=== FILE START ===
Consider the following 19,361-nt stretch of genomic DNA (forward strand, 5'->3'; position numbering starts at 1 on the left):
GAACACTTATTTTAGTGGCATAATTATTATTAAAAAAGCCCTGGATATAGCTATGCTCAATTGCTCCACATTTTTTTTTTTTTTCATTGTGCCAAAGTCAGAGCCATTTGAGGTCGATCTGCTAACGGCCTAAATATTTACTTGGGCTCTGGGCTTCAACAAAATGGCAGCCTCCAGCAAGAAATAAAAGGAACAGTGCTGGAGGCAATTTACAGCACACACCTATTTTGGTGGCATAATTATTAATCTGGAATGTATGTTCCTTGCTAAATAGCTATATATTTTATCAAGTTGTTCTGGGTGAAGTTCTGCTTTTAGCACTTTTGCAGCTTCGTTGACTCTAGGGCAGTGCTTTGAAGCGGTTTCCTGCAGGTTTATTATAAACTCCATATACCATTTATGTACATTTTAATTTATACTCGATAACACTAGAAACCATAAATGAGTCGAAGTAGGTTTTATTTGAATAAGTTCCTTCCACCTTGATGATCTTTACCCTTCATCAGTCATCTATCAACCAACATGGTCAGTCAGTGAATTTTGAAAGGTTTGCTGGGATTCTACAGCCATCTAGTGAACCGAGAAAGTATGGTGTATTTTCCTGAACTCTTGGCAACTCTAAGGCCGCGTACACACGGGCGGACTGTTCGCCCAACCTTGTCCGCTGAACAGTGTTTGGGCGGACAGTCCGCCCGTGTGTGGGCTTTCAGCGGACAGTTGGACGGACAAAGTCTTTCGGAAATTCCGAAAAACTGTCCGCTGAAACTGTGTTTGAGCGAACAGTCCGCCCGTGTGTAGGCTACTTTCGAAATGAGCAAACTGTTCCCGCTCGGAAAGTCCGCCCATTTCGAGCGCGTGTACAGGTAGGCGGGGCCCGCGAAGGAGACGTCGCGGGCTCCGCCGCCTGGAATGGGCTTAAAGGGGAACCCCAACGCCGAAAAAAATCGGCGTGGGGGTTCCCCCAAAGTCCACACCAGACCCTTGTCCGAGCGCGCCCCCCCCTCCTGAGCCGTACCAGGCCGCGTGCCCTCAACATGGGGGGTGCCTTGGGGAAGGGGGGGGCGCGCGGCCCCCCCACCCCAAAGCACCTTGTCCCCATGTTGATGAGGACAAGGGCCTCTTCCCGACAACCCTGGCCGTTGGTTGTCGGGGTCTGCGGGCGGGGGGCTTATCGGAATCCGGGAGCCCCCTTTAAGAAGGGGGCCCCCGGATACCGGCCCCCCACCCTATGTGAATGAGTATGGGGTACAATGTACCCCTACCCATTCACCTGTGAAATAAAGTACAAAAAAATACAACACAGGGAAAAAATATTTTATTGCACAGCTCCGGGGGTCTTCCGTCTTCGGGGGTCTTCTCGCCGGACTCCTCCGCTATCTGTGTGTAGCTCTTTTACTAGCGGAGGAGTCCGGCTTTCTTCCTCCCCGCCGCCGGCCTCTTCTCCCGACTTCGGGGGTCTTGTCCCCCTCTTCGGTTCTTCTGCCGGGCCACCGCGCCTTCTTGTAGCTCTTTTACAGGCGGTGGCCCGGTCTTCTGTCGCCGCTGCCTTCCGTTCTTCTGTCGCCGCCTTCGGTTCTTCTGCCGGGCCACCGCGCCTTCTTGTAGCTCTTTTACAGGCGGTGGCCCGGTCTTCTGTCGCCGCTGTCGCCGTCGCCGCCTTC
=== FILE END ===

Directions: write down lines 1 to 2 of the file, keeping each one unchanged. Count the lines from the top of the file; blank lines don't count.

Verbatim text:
Consider the following 19,361-nt stretch of genomic DNA (forward strand, 5'->3'; position numbering starts at 1 on the left):
GAACACTTATTTTAGTGGCATAATTATTATTAAAAAAGCCCTGGATATAGCTATGCTCAATTGCTCCACATTTTTTTTTTTTTTCATTGTGCCAAAGTCAGAGCCATTTGAGGTCGATCTGCTAACGGCCTAAATATTTACTTGGGCTCTGGGCTTCAACAAAATGGCAGCCTCCAGCAAGAAATAAAAGGAACAGTGCTGGAGGCAATTTACAGCACACACCTATTTTGGTGGCATAATTATTAATCTGGAATGTATGTTCCTTGCTAAATAGCTATATATTTTATCAAGTTGTTCTGGGTGAAGTTCTGCTTTTAGCACTTTTGCAGCTTCGTTGACTCTAGGGCAGTGCTTTGAAGCGGTTTCCTGCAGGTTTATTATAAACTCCATATACCATTTATGTACATTTTAATTTATACTCGATAACACTAGAAACCATAAATGAGTCGAAGTAGGTTTTATTTGAATAAGTTCCTTCCACCTTGATGATCTTTACCCTTCATCAGTCATCTATCAACCAACATGGTCAGTCAGTGAATTTTGAAAGGTTTGCTGGGATTCTACAGCCATCTAGTGAACCGAGAAAGTATGGTGTATTTTCCTGAACTCTTGGCAACTCTAAGGCCGCGTACACACGGGCGGACTGTTCGCCCAACCTTGTCCGCTGAACAGTGTTTGGGCGGACAGTCCGCCCGTGTGTGGGCTTTCAGCGGACAGTTGGACGGACAAAGTCTTTCGGAAATTCCGAAAAACTGTCCGCTGAAACTGTGTTTGAGCGAACAGTCCGCCCGTGTGTAGGCTACTTTCGAAATGAGCAAACTGTTCCCGCTCGGAAAGTCCGCCCATTTCGAGCGCGTGTACAGGTAGGCGGGGCCCGCGAAGGAGACGTCGCGGGCTCCGCCGCCTGGAATGGGCTTAAAGGGGAACCCCAACGCCGAAAAAAATCGGCGTGGGGGTTCCCCCAAAGTCCACACCAGACCCTTGTCCGAGCGCGCCCCCCCCTCCTGAGCCGTACCAGGCCGCGTGCCCTCAACATGGGGGGTGCCTTGGGGAAGGGGGGGGCGCGCGGCCCCCCCACCCCAAAGCACCTTGTCCCCATGTTGATGAGGACAAGGGCCTCTTCCCGACAACCCTGGCCGTTGGTTGTCGGGGTCTGCGGGCGGGGGGCTTATCGGAATCCGGGAGCCCCCTTTAAGAAGGGGGCCCCCGGATACCGGCCCCCCACCCTATGTGAATGAGTATGGGGTACAATGTACCCCTACCCATTCACCTGTGAAATAAAGTACAAAAAAATACAACACAGGGAAAAAATATTTTATTGCACAGCTCCGGGGGTCTTCCGTCTTCGGGGGTCTTCTCGCCGGACTCCTCCGCTATCTGTGTGTAGCTCTTTTACTAGCGGAGGAGTCCGGCTTTCTTCCTCCCCGCCGCCGGCCTCTTCTCCCGACTTCGGGGGTCTTGTCCCCCTCTTCGGTTCTTCTGCCGGGCCACCGCGCCTTCTTGTAGCTCTTTTACAGGCGGTGGCCCGGTCTTCTGTCGCCGCTGCCTTCCGTTCTTCTGTCGCCGCCTTCGGTTCTTCTGCCGGGCCACCGCGCCTTCTTGTAGCTCTTTTACAGGCGGTGGCCCGGTCTTCTGTCGCCGCTGTCGCCGTCGCCGCCTTC